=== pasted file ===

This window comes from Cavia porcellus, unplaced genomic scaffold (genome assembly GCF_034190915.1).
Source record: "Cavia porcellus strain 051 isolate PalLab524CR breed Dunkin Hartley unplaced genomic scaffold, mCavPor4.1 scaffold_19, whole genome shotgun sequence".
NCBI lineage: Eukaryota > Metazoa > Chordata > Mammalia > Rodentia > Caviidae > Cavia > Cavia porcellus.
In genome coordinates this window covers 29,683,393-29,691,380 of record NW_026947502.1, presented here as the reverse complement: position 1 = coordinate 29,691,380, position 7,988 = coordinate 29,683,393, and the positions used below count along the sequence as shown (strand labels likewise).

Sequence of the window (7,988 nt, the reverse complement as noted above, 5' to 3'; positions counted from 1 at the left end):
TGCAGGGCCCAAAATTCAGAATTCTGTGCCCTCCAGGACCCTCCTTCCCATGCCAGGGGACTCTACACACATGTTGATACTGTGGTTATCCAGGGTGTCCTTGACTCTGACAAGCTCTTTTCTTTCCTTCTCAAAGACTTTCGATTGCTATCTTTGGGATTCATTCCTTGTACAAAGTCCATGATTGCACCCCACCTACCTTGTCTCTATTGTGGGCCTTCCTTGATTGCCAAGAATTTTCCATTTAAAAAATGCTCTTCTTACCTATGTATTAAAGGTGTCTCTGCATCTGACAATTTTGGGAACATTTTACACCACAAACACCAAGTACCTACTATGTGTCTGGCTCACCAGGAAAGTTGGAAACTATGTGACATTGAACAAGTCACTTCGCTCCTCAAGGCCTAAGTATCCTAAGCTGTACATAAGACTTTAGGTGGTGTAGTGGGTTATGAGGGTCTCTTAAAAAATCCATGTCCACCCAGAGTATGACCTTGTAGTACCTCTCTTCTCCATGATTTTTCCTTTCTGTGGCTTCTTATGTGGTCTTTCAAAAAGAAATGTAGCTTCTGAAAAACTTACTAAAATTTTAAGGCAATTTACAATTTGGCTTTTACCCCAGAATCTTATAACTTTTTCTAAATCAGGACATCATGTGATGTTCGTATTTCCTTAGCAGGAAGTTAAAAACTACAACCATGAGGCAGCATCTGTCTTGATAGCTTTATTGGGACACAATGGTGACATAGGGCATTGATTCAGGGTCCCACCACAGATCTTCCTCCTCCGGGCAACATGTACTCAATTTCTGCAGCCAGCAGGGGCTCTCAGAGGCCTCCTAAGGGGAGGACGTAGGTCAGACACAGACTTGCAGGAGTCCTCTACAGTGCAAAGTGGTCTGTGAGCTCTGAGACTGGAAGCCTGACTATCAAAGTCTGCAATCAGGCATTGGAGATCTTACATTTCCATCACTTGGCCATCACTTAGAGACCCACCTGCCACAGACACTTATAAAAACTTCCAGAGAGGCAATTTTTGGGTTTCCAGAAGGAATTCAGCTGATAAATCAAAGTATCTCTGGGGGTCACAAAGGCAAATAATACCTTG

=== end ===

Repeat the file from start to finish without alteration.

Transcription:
This window comes from Cavia porcellus, unplaced genomic scaffold (genome assembly GCF_034190915.1).
Source record: "Cavia porcellus strain 051 isolate PalLab524CR breed Dunkin Hartley unplaced genomic scaffold, mCavPor4.1 scaffold_19, whole genome shotgun sequence".
NCBI lineage: Eukaryota > Metazoa > Chordata > Mammalia > Rodentia > Caviidae > Cavia > Cavia porcellus.
In genome coordinates this window covers 29,683,393-29,691,380 of record NW_026947502.1, presented here as the reverse complement: position 1 = coordinate 29,691,380, position 7,988 = coordinate 29,683,393, and the positions used below count along the sequence as shown (strand labels likewise).

Sequence of the window (7,988 nt, the reverse complement as noted above, 5' to 3'; positions counted from 1 at the left end):
TGCAGGGCCCAAAATTCAGAATTCTGTGCCCTCCAGGACCCTCCTTCCCATGCCAGGGGACTCTACACACATGTTGATACTGTGGTTATCCAGGGTGTCCTTGACTCTGACAAGCTCTTTTCTTTCCTTCTCAAAGACTTTCGATTGCTATCTTTGGGATTCATTCCTTGTACAAAGTCCATGATTGCACCCCACCTACCTTGTCTCTATTGTGGGCCTTCCTTGATTGCCAAGAATTTTCCATTTAAAAAATGCTCTTCTTACCTATGTATTAAAGGTGTCTCTGCATCTGACAATTTTGGGAACATTTTACACCACAAACACCAAGTACCTACTATGTGTCTGGCTCACCAGGAAAGTTGGAAACTATGTGACATTGAACAAGTCACTTCGCTCCTCAAGGCCTAAGTATCCTAAGCTGTACATAAGACTTTAGGTGGTGTAGTGGGTTATGAGGGTCTCTTAAAAAATCCATGTCCACCCAGAGTATGACCTTGTAGTACCTCTCTTCTCCATGATTTTTCCTTTCTGTGGCTTCTTATGTGGTCTTTCAAAAAGAAATGTAGCTTCTGAAAAACTTACTAAAATTTTAAGGCAATTTACAATTTGGCTTTTACCCCAGAATCTTATAACTTTTTCTAAATCAGGACATCATGTGATGTTCGTATTTCCTTAGCAGGAAGTTAAAAACTACAACCATGAGGCAGCATCTGTCTTGATAGCTTTATTGGGACACAATGGTGACATAGGGCATTGATTCAGGGTCCCACCACAGATCTTCCTCCTCCGGGCAACATGTACTCAATTTCTGCAGCCAGCAGGGGCTCTCAGAGGCCTCCTAAGGGGAGGACGTAGGTCAGACACAGACTTGCAGGAGTCCTCTACAGTGCAAAGTGGTCTGTGAGCTCTGAGACTGGAAGCCTGACTATCAAAGTCTGCAATCAGGCATTGGAGATCTTACATTTCCATCACTTGGCCATCACTTAGAGACCCACCTGCCACAGACACTTATAAAAACTTCCAGAGAGGCAATTTTTGGGTTTCCAGAAGGAATTCAGCTGATAAATCAAAGTATCTCTGGGGGTCACAAAGGCAAATAATACCTTG